Recognizing the importance of serology and how much it can contribute to fighting the pandemic, companies and medical research centers across the world are eagerly developing antibody tests. One new test, based on a widely used approach for detecting specific proteins, called ELISA, appears to be capable of reliably detecting SARS-CoV2 antibodies. ELISA stands for enzyme-linked immunosorbent assay. Mayo Clinic evaluated multiple different commercially available serologic tests and recently selected one that shows excellent clinical sensitivity and specificity to be used as part of clinical trials for convalescent plasma donors and patient testing in the coming weeks.

"ELISA tests are high-throughput assays used throughout laboratory medicine," says Elitza Theel, Ph.D., director of Mayo Clinic's Infectious Diseases Serology Laboratory. "In the realm of testing for infectious diseases, they are used to detect antibodies against, or proteins released from, various different infectious pathogens.

Elitza Theel, Ph.D., director of the Infectious Diseases Serology Laboratory.

For COVID-19, a specific protein from the SARS-CoV-2 virus is used as the target antigen in the ELISA to detect any antibodies in patient serum that can recognize that specific viral protein.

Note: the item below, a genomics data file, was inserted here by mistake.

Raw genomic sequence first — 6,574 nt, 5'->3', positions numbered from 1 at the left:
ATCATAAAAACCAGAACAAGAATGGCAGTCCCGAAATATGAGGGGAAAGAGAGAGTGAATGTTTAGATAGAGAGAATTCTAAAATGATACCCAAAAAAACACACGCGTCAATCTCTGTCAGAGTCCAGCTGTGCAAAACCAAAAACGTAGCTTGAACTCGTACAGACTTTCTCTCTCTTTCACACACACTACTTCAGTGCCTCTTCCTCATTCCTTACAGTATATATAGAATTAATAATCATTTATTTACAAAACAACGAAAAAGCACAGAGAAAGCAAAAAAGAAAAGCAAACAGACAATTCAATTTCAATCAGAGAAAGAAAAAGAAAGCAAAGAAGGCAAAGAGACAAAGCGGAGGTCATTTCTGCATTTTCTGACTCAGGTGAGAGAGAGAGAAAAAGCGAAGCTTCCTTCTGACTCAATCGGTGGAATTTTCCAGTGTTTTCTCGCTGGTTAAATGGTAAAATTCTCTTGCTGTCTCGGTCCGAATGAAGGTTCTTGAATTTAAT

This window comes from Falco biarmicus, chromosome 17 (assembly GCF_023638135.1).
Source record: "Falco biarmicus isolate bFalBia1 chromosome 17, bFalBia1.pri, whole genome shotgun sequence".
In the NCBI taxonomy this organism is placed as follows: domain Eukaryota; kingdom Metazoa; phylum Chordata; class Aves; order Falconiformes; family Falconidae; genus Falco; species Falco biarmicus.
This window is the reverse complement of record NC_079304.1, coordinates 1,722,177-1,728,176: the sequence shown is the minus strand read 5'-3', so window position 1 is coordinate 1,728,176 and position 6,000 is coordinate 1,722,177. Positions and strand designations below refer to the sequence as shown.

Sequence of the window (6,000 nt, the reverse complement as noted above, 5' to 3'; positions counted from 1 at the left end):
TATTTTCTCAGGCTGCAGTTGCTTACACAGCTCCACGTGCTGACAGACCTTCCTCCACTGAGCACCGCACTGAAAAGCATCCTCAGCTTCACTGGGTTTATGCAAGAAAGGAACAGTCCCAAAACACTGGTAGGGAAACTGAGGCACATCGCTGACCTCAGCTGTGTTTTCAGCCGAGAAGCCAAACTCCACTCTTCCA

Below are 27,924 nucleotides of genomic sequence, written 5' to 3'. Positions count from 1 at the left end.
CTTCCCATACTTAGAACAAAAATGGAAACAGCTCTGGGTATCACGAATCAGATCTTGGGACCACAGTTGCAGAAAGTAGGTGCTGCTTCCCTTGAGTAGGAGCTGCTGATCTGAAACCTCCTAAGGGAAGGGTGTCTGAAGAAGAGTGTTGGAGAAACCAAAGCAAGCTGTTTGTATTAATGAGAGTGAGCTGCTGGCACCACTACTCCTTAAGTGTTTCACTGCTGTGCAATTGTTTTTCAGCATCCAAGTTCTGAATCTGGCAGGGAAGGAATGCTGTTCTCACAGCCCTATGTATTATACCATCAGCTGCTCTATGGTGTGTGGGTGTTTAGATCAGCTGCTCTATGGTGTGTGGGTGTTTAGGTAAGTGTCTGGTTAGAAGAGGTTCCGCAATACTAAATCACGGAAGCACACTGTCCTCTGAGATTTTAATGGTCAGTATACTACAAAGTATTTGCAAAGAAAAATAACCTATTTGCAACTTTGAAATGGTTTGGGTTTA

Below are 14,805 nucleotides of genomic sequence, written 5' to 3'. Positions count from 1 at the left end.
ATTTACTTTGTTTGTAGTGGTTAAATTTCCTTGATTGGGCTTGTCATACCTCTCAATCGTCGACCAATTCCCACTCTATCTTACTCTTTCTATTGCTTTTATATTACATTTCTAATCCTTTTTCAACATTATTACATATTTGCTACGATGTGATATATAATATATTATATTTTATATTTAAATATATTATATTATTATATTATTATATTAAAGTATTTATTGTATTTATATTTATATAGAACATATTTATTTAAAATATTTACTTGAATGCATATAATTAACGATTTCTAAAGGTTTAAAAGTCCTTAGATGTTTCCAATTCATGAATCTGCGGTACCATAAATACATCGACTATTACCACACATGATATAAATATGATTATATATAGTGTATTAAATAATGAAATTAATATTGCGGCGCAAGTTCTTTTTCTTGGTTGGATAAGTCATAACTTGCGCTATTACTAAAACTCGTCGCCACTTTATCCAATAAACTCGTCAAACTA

"We look for a specific level of 'signal' from the test," says Dr. Theel. "If the patient sample has a signal level above the threshold, the result is considered as positive, indicative of the presence of antibodies against SARS-CoV-2."

What's clear is that serology will contribute to wide-ranging areas of COVID-19 diagnosis, treatment and research. Researchers will want to use serology to learn more about timing. For instance, how soon after infection do patients with COVID-19 develop antibodies? This information may help track the progress of the disease. How long do COVID-19 antibodies last in the body? The answer will be helpful in the development and scheduling of an eventual vaccine. Ultimately, serology will provide a crucial tool to track and  address the pandemic.

Mayo's test will launch in early April, but it will not be widely available for some time due to limited availability of components.

- Kate Ledger, April 3, 2020